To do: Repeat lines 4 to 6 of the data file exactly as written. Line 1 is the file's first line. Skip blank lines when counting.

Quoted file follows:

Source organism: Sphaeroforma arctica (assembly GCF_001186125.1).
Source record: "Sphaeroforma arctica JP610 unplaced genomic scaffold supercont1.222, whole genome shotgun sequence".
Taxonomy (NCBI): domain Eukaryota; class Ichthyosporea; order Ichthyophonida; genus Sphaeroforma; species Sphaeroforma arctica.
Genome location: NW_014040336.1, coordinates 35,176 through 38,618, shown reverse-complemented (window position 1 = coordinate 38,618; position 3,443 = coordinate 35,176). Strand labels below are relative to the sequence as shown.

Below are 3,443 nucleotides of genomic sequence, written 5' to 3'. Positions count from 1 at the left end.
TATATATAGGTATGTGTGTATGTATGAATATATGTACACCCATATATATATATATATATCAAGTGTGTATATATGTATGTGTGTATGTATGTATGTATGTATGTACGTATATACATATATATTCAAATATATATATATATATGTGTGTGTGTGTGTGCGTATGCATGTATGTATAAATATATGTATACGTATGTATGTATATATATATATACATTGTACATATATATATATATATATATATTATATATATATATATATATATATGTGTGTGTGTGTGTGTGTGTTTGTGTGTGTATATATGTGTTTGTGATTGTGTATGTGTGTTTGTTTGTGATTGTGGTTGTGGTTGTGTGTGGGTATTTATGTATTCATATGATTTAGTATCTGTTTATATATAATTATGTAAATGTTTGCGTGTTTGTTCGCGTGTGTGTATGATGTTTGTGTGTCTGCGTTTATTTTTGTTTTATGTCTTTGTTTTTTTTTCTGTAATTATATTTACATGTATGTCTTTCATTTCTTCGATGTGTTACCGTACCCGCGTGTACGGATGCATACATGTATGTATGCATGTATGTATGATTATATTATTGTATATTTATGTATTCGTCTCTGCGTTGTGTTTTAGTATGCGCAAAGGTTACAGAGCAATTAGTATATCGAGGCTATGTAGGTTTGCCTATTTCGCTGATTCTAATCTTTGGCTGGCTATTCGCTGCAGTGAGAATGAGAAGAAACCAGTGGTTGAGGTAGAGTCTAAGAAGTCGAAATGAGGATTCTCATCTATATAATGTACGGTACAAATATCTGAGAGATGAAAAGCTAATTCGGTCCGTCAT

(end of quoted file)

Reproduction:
Genome location: NW_014040336.1, coordinates 35,176 through 38,618, shown reverse-complemented (window position 1 = coordinate 38,618; position 3,443 = coordinate 35,176). Strand labels below are relative to the sequence as shown.

Below are 3,443 nucleotides of genomic sequence, written 5' to 3'. Positions count from 1 at the left end.
TATATATAGGTATGTGTGTATGTATGAATATATGTACACCCATATATATATATATATATCAAGTGTGTATATATGTATGTGTGTATGTATGTATGTATGTATGTACGTATATACATATATATTCAAATATATATATATATATGTGTGTGTGTGTGTGCGTATGCATGTATGTATAAATATATGTATACGTATGTATGTATATATATATATACATTGTACATATATATATATATATATATATTATATATATATATATATATATATGTGTGTGTGTGTGTGTGTGTTTGTGTGTGTATATATGTGTTTGTGATTGTGTATGTGTGTTTGTTTGTGATTGTGGTTGTGGTTGTGTGTGGGTATTTATGTATTCATATGATTTAGTATCTGTTTATATATAATTATGTAAATGTTTGCGTGTTTGTTCGCGTGTGTGTATGATGTTTGTGTGTCTGCGTTTATTTTTGTTTTATGTCTTTGTTTTTTTTTCTGTAATTATATTTACATGTATGTCTTTCATTTCTTCGATGTGTTACCGTACCCGCGTGTACGGATGCATACATGTATGTATGCATGTATGTATGATTATATTATTGTATATTTATGTATTCGTCTCTGCGTTGTGTTTTAGTATGCGCAAAGGTTACAGAGCAATTAGTATATCGAGGCTATGTAGGTTTGCCTATTTCGCTGATTCTAATCTTTGGCTGGCTATTCGCTGCAGTGAGAATGAGAAGAAACCAGTGGTTGAGGTAGAGTCTAAGAAGTCGAAATGAGGATTCTCATCTATATAATGTACGGTACAAATATCTGAGAGATGAAAAGCTAATTCGGTCCGTCAT